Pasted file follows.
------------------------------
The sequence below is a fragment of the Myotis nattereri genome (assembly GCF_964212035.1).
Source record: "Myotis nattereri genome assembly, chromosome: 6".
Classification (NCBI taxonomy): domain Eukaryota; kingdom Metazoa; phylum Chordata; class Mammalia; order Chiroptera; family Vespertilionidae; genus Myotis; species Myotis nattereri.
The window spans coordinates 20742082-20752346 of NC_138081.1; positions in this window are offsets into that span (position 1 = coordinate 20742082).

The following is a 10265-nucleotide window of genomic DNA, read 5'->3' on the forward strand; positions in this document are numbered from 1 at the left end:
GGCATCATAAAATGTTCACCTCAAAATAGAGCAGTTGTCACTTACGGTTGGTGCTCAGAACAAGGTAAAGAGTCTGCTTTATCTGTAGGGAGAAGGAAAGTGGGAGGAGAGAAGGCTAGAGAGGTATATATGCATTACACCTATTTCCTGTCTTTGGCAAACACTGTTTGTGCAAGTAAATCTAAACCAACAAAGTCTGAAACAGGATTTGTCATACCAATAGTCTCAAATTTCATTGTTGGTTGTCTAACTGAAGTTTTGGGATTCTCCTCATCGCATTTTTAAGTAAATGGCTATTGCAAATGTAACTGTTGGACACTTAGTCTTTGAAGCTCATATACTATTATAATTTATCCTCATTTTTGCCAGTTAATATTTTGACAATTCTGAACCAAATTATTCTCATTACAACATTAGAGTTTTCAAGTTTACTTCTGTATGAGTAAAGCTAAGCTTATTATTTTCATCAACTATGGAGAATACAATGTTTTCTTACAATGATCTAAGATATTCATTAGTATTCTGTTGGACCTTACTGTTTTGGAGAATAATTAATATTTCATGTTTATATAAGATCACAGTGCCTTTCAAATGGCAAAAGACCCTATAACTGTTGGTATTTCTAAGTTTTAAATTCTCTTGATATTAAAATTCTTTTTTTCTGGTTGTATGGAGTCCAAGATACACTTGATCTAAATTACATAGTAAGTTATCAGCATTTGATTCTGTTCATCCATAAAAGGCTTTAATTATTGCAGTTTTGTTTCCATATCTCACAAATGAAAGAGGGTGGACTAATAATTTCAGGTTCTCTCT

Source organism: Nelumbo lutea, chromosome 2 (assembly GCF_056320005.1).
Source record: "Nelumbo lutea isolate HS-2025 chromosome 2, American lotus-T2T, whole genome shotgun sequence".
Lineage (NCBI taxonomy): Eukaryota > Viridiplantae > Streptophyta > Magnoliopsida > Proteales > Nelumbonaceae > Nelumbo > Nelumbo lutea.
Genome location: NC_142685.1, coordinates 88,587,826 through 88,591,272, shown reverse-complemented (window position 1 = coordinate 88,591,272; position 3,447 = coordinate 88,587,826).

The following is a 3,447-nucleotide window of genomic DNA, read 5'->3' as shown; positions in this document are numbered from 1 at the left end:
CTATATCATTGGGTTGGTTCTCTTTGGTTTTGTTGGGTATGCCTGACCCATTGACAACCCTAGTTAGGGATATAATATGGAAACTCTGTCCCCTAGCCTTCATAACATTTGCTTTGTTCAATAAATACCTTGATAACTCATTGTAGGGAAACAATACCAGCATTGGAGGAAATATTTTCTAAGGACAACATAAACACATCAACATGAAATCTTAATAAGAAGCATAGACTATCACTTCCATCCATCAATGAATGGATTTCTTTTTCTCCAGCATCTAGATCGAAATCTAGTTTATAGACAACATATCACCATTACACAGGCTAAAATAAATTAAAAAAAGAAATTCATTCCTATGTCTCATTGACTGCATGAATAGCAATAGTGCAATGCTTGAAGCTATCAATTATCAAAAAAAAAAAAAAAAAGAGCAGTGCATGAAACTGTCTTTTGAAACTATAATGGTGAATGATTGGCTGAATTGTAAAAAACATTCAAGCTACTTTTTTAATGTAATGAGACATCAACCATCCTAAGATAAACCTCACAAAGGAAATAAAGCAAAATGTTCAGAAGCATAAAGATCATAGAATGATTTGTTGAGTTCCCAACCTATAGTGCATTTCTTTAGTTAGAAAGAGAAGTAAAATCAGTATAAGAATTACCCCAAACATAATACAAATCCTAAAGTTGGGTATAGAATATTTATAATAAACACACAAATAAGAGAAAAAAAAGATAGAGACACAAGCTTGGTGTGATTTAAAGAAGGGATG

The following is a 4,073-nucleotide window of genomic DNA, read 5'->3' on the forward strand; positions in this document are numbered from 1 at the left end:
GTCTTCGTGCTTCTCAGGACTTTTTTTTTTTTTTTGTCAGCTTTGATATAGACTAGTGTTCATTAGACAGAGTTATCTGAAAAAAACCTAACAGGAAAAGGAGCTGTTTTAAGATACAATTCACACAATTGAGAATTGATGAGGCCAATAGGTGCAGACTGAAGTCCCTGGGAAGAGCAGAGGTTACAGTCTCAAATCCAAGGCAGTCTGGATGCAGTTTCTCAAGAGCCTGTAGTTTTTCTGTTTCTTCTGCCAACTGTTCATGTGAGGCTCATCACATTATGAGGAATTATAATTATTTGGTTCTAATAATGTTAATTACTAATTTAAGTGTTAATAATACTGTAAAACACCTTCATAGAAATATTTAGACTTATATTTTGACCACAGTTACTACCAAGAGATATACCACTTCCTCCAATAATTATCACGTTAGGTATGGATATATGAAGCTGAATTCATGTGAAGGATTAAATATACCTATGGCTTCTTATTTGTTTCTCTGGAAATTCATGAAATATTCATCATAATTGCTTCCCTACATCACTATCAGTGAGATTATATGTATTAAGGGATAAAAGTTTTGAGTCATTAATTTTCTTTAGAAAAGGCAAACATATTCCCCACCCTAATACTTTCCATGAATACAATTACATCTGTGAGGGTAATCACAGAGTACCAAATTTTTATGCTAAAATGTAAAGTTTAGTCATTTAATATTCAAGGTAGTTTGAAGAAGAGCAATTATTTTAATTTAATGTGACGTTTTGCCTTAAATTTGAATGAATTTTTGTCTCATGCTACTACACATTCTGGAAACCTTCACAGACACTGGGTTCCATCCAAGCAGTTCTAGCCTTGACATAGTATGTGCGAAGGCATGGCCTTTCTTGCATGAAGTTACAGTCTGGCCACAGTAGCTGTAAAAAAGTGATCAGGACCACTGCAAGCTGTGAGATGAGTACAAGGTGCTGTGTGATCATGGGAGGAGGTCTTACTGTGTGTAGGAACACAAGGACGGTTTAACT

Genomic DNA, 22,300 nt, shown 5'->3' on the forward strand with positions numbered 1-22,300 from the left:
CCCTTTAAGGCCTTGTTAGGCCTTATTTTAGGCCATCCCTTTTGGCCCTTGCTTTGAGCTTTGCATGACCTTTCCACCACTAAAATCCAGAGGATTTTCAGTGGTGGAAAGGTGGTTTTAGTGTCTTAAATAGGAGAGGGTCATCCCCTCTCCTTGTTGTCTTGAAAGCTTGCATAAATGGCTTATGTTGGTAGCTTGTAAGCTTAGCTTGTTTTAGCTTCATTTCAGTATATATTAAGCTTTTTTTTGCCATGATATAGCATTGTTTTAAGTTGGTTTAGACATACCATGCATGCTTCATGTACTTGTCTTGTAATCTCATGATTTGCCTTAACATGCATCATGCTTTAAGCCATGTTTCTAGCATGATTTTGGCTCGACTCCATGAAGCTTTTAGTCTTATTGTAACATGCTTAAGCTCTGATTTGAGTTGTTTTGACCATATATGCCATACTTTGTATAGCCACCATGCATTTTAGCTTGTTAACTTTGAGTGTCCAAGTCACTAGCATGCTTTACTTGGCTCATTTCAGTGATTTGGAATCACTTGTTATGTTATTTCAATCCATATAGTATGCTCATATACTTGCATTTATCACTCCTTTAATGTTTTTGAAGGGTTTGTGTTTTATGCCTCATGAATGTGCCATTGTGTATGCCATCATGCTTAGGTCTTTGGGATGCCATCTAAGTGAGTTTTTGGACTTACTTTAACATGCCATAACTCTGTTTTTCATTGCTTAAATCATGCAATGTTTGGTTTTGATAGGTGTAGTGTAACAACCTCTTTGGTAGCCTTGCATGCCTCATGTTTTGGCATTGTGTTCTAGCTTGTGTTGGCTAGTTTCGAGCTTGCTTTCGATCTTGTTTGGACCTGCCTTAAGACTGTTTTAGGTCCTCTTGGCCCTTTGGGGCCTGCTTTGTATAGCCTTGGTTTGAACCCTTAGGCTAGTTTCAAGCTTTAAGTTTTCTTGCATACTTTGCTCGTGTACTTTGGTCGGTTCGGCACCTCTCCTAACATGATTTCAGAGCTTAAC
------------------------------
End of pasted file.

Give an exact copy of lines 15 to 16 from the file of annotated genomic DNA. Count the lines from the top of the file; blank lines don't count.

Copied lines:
Genomic DNA, 22,300 nt, shown 5'->3' on the forward strand with positions numbered 1-22,300 from the left:
CCCTTTAAGGCCTTGTTAGGCCTTATTTTAGGCCATCCCTTTTGGCCCTTGCTTTGAGCTTTGCATGACCTTTCCACCACTAAAATCCAGAGGATTTTCAGTGGTGGAAAGGTGGTTTTAGTGTCTTAAATAGGAGAGGGTCATCCCCTCTCCTTGTTGTCTTGAAAGCTTGCATAAATGGCTTATGTTGGTAGCTTGTAAGCTTAGCTTGTTTTAGCTTCATTTCAGTATATATTAAGCTTTTTTTTGCCATGATATAGCATTGTTTTAAGTTGGTTTAGACATACCATGCATGCTTCATGTACTTGTCTTGTAATCTCATGATTTGCCTTAACATGCATCATGCTTTAAGCCATGTTTCTAGCATGATTTTGGCTCGACTCCATGAAGCTTTTAGTCTTATTGTAACATGCTTAAGCTCTGATTTGAGTTGTTTTGACCATATATGCCATACTTTGTATAGCCACCATGCATTTTAGCTTGTTAACTTTGAGTGTCCAAGTCACTAGCATGCTTTACTTGGCTCATTTCAGTGATTTGGAATCACTTGTTATGTTATTTCAATCCATATAGTATGCTCATATACTTGCATTTATCACTCCTTTAATGTTTTTGAAGGGTTTGTGTTTTATGCCTCATGAATGTGCCATTGTGTATGCCATCATGCTTAGGTCTTTGGGATGCCATCTAAGTGAGTTTTTGGACTTACTTTAACATGCCATAACTCTGTTTTTCATTGCTTAAATCATGCAATGTTTGGTTTTGATAGGTGTAGTGTAACAACCTCTTTGGTAGCCTTGCATGCCTCATGTTTTGGCATTGTGTTCTAGCTTGTGTTGGCTAGTTTCGAGCTTGCTTTCGATCTTGTTTGGACCTGCCTTAAGACTGTTTTAGGTCCTCTTGGCCCTTTGGGGCCTGCTTTGTATAGCCTTGGTTTGAACCCTTAGGCTAGTTTCAAGCTTTAAGTTTTCTTGCATACTTTGCTCGTGTACTTTGGTCGGTTCGGCACCTCTCCTAACATGATTTCAGAGCTTAAC